basil and avocado dip

Basil and Avocado Pate

  • 1 avocado, pealed and stone removed
  • 1 handful of fresh basil, roughly chopped
  • 1/4 cup sunflower seeds – ground
  • 1/4 cup pumpkin seeds – ground
  • Juice of 1/2 lemonpate blender
  • Black pepper to taste

Grind the seeds and add to the food processor with other ingredients. Whizz until everything is well combined. Different food processors will vary in effectiveness, so you may need to finish mashing the ingredients together by hand. You may find that your food processor works better with a larger quantity, in which case, just double the ingredients. The pate will keep in the fridge for several days, stored in a glass jar.

Next week I will post a recipe for a yeast-free and gluten-free courgette bread – perfect topped with this pate!

Cauliflower Cake – Picnic Idea.

By Emma Cockrell

Whether or not the sun shines, we Brits know how to get out and about! You can often find us picnicking on the beach, huddled under towels and sweaters while the north wind blows, or sat in the car watching rain clouds pass, munching a packed lunch. Our determination to enjoy the ‘great outdoors’ whatever the weather, is part of what makes us British. This last week I had the pleasure of my 6 year old niece coming to stay, and we were off on adventures every day, taking our lunch with us. The new favourite lunch snack for my niece was to dip her veggie sticks in hummus, and then into sunflower seeds, adding an extra crunch, along with a fabulous increase in healthy oil, fibre, calcium, magnesium, B vits, vitamin E and protein!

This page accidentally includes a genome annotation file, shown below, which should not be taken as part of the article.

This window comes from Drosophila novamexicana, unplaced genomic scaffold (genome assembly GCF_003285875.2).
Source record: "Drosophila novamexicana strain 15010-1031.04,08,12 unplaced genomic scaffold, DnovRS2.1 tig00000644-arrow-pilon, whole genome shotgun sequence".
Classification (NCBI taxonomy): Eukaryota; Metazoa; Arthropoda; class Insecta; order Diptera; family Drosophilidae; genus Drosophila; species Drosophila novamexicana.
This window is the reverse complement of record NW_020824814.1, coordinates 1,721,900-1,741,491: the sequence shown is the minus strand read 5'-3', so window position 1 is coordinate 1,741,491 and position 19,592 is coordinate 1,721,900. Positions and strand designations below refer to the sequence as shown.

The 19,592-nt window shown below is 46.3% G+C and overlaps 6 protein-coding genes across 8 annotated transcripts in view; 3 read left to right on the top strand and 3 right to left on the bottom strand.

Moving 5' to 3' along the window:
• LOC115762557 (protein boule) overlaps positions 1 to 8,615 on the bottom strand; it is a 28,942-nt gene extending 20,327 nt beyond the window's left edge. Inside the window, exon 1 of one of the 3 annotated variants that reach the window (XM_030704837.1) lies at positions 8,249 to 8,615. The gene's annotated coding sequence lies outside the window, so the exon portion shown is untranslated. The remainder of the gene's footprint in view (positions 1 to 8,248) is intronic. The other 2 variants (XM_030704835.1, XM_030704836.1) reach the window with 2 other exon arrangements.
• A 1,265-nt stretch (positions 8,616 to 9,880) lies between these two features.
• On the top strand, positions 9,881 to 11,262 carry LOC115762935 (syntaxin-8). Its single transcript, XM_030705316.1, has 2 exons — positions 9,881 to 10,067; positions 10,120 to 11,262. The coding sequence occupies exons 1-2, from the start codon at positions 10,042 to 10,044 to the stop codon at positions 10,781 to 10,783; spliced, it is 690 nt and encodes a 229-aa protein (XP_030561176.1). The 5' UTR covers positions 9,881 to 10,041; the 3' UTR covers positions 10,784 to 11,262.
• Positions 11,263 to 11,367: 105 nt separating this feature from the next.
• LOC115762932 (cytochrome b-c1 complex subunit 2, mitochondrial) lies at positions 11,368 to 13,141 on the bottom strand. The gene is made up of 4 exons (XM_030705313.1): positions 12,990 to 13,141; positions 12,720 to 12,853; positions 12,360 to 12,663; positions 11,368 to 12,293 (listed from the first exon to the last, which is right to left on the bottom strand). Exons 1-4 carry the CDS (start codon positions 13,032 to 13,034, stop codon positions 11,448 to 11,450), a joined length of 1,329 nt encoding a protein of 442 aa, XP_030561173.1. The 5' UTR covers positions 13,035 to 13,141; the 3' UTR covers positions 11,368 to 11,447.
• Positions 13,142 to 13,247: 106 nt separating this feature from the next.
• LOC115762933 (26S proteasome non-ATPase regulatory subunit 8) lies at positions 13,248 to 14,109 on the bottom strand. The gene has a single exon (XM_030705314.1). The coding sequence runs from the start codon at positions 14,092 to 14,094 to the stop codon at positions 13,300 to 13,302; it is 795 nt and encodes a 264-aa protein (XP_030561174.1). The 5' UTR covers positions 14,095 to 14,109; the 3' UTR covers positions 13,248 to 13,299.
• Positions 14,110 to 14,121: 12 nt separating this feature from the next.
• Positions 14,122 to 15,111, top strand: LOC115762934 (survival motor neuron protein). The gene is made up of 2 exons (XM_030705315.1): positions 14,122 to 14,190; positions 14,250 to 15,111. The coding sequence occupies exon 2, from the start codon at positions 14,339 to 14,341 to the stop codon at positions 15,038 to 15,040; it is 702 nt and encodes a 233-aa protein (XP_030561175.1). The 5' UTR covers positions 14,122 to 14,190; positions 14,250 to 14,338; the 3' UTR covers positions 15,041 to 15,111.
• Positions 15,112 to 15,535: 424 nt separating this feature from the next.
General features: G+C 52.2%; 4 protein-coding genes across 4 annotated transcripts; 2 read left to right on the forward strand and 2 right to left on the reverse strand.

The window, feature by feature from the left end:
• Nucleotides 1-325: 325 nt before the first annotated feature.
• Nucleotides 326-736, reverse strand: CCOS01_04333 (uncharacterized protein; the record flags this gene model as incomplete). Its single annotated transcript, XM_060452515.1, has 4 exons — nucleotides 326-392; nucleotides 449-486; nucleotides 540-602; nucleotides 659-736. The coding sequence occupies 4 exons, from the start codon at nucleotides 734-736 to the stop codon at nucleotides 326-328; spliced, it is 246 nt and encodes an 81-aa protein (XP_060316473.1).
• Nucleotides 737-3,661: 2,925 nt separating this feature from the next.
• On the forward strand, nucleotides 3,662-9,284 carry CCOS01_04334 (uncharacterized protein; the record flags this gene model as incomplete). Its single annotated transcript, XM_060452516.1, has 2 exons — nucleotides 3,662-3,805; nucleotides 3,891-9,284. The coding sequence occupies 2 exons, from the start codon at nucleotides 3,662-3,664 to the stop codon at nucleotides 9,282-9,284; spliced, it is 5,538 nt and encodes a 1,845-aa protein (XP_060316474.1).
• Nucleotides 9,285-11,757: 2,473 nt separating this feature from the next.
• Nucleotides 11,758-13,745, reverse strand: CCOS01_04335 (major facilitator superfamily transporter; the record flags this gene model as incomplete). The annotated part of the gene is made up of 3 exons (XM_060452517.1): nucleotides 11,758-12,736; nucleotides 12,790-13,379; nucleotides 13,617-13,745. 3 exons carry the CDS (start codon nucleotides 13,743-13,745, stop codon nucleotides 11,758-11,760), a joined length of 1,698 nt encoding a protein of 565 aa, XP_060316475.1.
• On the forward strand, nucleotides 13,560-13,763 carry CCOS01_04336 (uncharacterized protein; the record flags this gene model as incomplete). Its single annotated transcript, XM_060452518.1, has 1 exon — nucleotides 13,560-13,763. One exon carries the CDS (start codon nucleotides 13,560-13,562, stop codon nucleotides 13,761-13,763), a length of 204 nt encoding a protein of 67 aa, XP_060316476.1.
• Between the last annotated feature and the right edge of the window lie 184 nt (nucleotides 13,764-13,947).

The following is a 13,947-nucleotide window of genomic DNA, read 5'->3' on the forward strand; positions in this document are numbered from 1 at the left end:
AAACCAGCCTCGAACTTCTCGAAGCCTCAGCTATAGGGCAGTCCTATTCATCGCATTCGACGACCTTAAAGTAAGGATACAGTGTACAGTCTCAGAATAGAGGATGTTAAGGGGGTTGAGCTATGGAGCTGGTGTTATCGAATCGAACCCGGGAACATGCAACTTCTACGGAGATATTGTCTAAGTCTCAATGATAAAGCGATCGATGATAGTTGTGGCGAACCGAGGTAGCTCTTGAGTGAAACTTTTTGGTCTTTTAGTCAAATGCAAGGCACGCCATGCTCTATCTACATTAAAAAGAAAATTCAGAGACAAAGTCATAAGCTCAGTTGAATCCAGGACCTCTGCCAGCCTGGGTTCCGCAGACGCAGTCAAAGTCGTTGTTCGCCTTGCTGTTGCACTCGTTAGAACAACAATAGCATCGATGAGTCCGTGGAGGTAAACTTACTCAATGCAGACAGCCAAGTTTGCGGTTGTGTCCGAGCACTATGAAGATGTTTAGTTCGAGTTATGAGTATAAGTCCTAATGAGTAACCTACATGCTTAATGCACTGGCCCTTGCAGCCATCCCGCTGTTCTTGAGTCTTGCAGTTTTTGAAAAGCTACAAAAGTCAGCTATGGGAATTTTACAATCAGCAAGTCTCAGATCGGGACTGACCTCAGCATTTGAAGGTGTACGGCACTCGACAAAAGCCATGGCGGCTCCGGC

Packed lunch can often be a problem for those on a yeast-fsaladree and sugar-free diet. How can we easily replace the sandwich? Getting creative and using alternative foods can be easy, but does require a bit of forethought.My usual pack-lunch is a chopped salad with a sprinkle of pumpkin seeds and a drizzle of tahini dressing- very quick and easy. However, if you are making more of a meal of your picnic, and perhaps sharing it with friends and family, you may like to try a savoury cauliflower cake. This can be made in advance, and transported in the cake tin. It is also handy for lunches at any time of year – served warm or cold, or can be eaten as a side serving with a BBQ. If sliceyou have it ready cooked in the fridge, the cauliflower cake also makes a great ‘grab and go’ breakfast – just cut a slice and pop in a small pot ready for breakfast at work. The combination of vegetables and eggs makes this a superb snack or meal for anytime. It is also simple enough to make to recruit some willing helpers, if you have children at a loose-end during the school holidays. Getting children involved in food preparation can be helpful to encourage them to eat ‘Real Food’.